Manchester United's evergreen playmaker Ryan Giggs has been among the goals of late. How much longer can he carry on?
With the Barclays Premier League as good as wrapped up – you can’t see them letting a twelve point lead drift away after the heartache of May 2012 – Manchester United might be considering next season already and their triple assault on the league, domestic cup and conquering Europe.
The rumours are arising, as they do at this time every year, regarding the future of boss Sir Alex Ferguson, but a more intriguing question currently remains unanswered. While we can accept that Fergie will go on for as long as he feels he can keep taking the club onwards, a legend of similar stature Ryan Giggs is approaching the end of his current contract with no decision made as yet about his future.
The 39-year old made his debut for the 19-time English champions back in March 1991 against Everton at Old Trafford and has now racked up 999 senior appearances for club, country and Team GB in this summer’s Olympics. Earlier in the current campaign, Giggs was finding himself playing one game in three and being used as a substitute or replaced for the younger, more exuberant legs of the likes of Ashley Young, Nani, Danny Welbeck or Tom Cleverley; but in recent weeks the Welshman has been a regular face in the United team, contributing with goals against Everton and Queens Park Rangers in the last two league games, keeping up his record of having scored in every Premier League season since its inception back in 1991/92 – the only player to do so.
The question that has arisen now is whether Giggs should play on into his 40s – a birthday he will have in November this year. The problem so many footballers at a similar age to Giggs is that they seem to play on for one year too many and become a shadow of their former selves. Players reach the pinnacle of their career around the age of 30, and many choose to bow out with success – a league title, a cup final appearance or reaching an international competition – while other’s let their advancing years and injuries make the decision for them.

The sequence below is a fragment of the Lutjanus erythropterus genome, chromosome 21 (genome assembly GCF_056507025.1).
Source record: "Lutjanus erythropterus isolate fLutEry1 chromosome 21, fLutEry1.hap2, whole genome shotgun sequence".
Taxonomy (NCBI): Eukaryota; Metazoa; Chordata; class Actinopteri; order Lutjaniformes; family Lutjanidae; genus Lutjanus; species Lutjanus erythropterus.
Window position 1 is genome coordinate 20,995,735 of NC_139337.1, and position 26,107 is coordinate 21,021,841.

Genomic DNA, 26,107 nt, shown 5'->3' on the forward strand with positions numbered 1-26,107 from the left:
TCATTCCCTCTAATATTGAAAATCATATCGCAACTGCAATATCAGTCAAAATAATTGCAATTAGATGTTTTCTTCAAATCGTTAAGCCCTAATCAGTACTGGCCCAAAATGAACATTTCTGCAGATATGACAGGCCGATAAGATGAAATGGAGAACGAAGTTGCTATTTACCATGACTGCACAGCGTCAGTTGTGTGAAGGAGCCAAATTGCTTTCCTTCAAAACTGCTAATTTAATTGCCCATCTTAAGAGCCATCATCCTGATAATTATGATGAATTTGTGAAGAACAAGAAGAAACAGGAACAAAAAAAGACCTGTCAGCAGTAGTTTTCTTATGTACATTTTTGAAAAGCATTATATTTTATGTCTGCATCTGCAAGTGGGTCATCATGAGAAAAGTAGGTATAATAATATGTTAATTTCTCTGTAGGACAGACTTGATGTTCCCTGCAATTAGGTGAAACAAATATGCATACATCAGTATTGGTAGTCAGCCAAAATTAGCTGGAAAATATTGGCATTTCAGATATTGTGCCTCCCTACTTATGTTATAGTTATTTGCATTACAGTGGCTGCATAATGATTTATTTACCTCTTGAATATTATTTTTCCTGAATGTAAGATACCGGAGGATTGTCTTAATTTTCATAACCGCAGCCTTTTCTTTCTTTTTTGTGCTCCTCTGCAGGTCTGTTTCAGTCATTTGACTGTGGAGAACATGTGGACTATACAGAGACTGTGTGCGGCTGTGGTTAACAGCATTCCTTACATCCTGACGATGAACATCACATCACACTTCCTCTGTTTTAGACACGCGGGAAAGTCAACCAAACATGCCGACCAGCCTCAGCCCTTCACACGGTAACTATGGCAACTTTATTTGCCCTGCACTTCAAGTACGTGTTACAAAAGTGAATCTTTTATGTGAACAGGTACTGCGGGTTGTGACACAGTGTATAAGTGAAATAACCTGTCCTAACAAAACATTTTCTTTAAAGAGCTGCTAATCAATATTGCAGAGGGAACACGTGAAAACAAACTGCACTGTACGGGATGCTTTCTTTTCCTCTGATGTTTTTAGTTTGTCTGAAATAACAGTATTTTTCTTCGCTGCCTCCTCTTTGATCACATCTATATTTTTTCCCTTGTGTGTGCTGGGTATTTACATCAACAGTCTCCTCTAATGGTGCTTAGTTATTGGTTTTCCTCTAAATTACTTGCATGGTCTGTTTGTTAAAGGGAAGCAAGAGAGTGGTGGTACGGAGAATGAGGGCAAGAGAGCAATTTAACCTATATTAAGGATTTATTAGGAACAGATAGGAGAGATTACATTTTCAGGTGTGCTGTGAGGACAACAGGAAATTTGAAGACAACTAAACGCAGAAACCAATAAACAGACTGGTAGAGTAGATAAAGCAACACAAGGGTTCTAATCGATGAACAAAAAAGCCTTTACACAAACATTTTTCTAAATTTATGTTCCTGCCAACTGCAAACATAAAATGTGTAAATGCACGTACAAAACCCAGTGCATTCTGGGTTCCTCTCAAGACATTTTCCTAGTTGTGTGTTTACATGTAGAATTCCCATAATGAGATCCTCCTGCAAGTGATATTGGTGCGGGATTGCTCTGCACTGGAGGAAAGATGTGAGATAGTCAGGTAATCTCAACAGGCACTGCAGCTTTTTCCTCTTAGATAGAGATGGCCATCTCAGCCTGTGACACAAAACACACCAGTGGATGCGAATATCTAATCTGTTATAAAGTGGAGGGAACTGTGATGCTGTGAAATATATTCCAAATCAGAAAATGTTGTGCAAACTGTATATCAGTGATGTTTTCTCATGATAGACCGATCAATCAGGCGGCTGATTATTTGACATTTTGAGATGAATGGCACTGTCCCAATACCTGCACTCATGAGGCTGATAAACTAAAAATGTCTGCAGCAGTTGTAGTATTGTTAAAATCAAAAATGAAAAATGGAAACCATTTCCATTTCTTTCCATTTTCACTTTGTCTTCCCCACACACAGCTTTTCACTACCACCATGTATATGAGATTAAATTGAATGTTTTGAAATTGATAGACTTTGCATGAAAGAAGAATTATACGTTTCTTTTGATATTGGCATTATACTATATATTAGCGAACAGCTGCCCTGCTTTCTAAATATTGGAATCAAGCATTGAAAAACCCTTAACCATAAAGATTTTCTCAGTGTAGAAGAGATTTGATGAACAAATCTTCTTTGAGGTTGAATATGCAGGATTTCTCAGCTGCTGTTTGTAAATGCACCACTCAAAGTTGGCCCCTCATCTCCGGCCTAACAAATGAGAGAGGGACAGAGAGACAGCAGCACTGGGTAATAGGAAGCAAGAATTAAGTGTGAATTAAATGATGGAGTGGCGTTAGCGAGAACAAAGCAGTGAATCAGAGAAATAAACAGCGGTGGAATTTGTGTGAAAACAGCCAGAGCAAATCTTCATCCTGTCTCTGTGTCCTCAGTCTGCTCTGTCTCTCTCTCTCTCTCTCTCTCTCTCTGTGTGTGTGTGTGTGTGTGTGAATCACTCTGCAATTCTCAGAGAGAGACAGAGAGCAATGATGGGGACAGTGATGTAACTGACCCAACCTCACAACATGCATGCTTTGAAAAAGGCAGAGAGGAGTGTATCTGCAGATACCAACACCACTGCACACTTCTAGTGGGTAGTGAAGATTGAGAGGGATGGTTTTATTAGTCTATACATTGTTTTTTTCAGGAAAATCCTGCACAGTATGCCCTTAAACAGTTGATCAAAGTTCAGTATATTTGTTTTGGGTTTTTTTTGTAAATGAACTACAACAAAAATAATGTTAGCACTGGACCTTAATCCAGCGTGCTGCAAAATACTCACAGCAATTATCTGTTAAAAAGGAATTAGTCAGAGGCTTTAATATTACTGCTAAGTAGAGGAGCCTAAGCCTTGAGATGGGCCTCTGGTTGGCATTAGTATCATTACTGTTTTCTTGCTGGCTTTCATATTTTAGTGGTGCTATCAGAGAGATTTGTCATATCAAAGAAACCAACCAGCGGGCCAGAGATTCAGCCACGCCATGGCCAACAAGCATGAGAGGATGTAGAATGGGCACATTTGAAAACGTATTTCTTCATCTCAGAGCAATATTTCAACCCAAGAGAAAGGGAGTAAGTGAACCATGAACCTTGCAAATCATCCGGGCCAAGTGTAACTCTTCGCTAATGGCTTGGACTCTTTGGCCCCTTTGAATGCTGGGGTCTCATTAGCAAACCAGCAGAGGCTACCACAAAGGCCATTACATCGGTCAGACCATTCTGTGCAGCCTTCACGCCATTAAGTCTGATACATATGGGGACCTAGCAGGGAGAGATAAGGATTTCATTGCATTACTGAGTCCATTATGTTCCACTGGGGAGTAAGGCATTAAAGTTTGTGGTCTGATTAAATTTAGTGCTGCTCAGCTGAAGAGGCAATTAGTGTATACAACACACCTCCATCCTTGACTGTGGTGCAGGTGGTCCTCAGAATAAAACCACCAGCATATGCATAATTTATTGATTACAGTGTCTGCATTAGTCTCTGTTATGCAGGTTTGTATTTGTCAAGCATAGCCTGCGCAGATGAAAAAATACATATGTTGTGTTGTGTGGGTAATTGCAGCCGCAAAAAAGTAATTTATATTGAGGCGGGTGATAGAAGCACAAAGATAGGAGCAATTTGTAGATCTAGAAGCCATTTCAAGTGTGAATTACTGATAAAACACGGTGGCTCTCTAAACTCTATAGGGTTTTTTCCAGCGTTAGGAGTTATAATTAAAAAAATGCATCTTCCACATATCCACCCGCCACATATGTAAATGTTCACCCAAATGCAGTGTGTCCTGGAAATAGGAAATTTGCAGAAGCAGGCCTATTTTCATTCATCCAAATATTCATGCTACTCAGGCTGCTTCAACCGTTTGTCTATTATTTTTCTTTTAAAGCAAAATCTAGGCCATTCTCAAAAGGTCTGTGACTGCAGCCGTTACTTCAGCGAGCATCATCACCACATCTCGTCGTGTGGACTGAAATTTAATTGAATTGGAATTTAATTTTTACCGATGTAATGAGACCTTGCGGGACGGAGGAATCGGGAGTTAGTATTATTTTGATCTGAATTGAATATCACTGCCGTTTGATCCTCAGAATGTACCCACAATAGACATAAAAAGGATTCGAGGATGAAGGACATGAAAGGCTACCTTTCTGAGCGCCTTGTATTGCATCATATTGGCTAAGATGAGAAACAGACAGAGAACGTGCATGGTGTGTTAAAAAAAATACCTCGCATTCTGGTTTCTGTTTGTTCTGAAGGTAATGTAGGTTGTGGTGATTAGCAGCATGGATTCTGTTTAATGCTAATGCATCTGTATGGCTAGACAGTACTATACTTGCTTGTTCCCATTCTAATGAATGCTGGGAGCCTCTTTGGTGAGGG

Goalkeepers can get away with playing as they get into their 40s as there is much less physical work to get through. Sure, they still have to be agile and command their penalty areas, but they’re not expected to cover the amount of ground as the likes of Giggs. When midfielders and defenders – and to an extent strikers too – reach a certain age, you can visibly see from the stands that they’re not living up to their previous standards. When they used to be charging around after every loose ball, beating three opponents and rifling a shot in the top corner (like Giggs against Arsenal at Villa Park), that’s how you should be able to remember them.
I know when I tried to replicate that famous FA Cup semi-final replay goal, I bought some training gear and spent weeks trying to weave between the imaginary defenders, took it to my club and felt I could beat anyone, just like Ryan Giggs. I don’t want to sit and watch a legend of the British game fade into a shadow of his former self. Fans only remember the last few months of a career, not the whole lot unfortunately.
Personally, I believe that Giggs is showing he can still mix it with not only the up-and-coming talent in the Premier League, but some of the biggest and most celebrated names in European football. You only have to look at the reception he was given by all within the Bernabeu when he came on as a sub in the Champions League game between United and Real Madrid. While it could be said – and was said – that the ovation was to celebrate his 150th European appearance, it’s a fact that is was genuine respect from the Madrid faithful who would not have enjoyed seeing him come on the field. The fact that he should have drilled a first time strike into the corner is a different matter!
Giggsy – I said this when Edwin van der Sar was contemplating his future – one more year!